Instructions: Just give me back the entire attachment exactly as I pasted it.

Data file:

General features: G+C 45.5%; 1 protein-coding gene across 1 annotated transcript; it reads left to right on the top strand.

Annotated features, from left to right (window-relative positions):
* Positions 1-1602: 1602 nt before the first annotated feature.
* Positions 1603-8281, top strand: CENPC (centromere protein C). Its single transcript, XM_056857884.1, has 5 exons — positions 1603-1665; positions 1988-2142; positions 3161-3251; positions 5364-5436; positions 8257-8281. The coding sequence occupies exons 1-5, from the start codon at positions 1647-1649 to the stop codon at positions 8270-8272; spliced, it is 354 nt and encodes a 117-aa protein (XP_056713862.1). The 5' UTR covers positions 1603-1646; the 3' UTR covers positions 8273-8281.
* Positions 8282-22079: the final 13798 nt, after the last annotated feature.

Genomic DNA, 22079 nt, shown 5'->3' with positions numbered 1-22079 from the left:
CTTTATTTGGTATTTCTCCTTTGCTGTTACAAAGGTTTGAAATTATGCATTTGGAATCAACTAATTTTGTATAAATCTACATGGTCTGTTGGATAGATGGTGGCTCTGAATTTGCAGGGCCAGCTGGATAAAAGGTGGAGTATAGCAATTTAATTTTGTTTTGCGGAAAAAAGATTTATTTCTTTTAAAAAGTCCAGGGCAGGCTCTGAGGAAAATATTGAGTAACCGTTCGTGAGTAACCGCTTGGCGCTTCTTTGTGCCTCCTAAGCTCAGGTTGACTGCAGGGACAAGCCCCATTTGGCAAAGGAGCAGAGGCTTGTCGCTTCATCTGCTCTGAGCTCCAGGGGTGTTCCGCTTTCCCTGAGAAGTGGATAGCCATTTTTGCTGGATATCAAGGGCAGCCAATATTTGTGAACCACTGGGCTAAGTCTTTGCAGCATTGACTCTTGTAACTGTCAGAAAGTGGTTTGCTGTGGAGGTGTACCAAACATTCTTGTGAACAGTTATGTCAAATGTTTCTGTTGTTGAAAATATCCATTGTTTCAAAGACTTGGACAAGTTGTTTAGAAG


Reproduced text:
General features: G+C 45.5%; 1 protein-coding gene across 1 annotated transcript; it reads left to right on the top strand.

Annotated features, from left to right (window-relative positions):
* Positions 1-1602: 1602 nt before the first annotated feature.
* Positions 1603-8281, top strand: CENPC (centromere protein C). Its single transcript, XM_056857884.1, has 5 exons — positions 1603-1665; positions 1988-2142; positions 3161-3251; positions 5364-5436; positions 8257-8281. The coding sequence occupies exons 1-5, from the start codon at positions 1647-1649 to the stop codon at positions 8270-8272; spliced, it is 354 nt and encodes a 117-aa protein (XP_056713862.1). The 5' UTR covers positions 1603-1646; the 3' UTR covers positions 8273-8281.
* Positions 8282-22079: the final 13798 nt, after the last annotated feature.

Genomic DNA, 22079 nt, shown 5'->3' with positions numbered 1-22079 from the left:
CTTTATTTGGTATTTCTCCTTTGCTGTTACAAAGGTTTGAAATTATGCATTTGGAATCAACTAATTTTGTATAAATCTACATGGTCTGTTGGATAGATGGTGGCTCTGAATTTGCAGGGCCAGCTGGATAAAAGGTGGAGTATAGCAATTTAATTTTGTTTTGCGGAAAAAAGATTTATTTCTTTTAAAAAGTCCAGGGCAGGCTCTGAGGAAAATATTGAGTAACCGTTCGTGAGTAACCGCTTGGCGCTTCTTTGTGCCTCCTAAGCTCAGGTTGACTGCAGGGACAAGCCCCATTTGGCAAAGGAGCAGAGGCTTGTCGCTTCATCTGCTCTGAGCTCCAGGGGTGTTCCGCTTTCCCTGAGAAGTGGATAGCCATTTTTGCTGGATATCAAGGGCAGCCAATATTTGTGAACCACTGGGCTAAGTCTTTGCAGCATTGACTCTTGTAACTGTCAGAAAGTGGTTTGCTGTGGAGGTGTACCAAACATTCTTGTGAACAGTTATGTCAAATGTTTCTGTTGTTGAAAATATCCATTGTTTCAAAGACTTGGACAAGTTGTTTAGAAG